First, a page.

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There are many positive reasons for conducting claim and enrollment audits with Health Decisions. Typically, the opportunity for economic return through recoveries receives the most attention. However, there are other, equally compelling, reasons for performing these audits that relate to legal and managerial responsibilities faced by all self-funded health plan fiduciaries and executives.
All self-funded health plans are overseen by plan fiduciaries that have the legal responsibility for assuring that all plan expenditures are warranted and that plan assets are not misspent. Third-party administrators (TPA) and plan payers are not fiduciaries. Most explicitly disavow any such role. Fiduciary responsibilities fall squarely on employers authorizing the plan and/or trustees overseeing the plan. These responsibilities are explicitly addressed in federal law.
Audits done on a routine or other basis are one of the most direct steps a fiduciary can take to show that they have met their legal obligations. In this context, even audits that produce no financial return have value. The real risk faced by a fiduciary is not having audits done and having someone else find errors or fraud that went undetected due to lack of basic oversight.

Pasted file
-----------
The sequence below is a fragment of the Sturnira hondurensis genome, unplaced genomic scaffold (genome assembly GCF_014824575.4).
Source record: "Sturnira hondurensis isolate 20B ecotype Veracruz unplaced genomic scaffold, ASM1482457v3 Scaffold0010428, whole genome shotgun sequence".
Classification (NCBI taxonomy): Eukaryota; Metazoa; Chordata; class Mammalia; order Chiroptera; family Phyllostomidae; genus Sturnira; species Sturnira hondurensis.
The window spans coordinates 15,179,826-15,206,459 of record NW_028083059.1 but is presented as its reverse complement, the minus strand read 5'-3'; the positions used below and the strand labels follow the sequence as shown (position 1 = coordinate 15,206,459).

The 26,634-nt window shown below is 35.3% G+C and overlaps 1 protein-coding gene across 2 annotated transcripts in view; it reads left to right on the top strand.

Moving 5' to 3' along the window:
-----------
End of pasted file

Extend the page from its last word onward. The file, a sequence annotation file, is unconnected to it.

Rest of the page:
The passage of Sarbanes-Oxley has added a further reason for corporate executives to audit plan expenses. Executive responsibilities now include attesting that financial statements are based on accurate information. With health plan costs among the largest and fastest growing non-payroll expenses faced by all employers, plan costs do have a material effect on corporate financial statements. To be certain that their attestation of accuracy can be supported, corporate executives should not rely on cursory reviews of plan invoices but require the type of in-depth audit done by Health Decisions.
Public employers do not face the same regulatory requirements as private employers. However, they do face a higher level of accountability to the voters and taxpayers. Assuring that public funds are expended in an appropriate and non-wasteful manner is among the most basic responsibilities of any elected official, appointee, or public administrator. Failure to exercise adequate oversight has resulted in embarrassing and damaging exposure in the media resulting in loss of employment and elections. The best way to avoid such consequences is to include thorough audits as a routine part of public sector management of health plan expenses.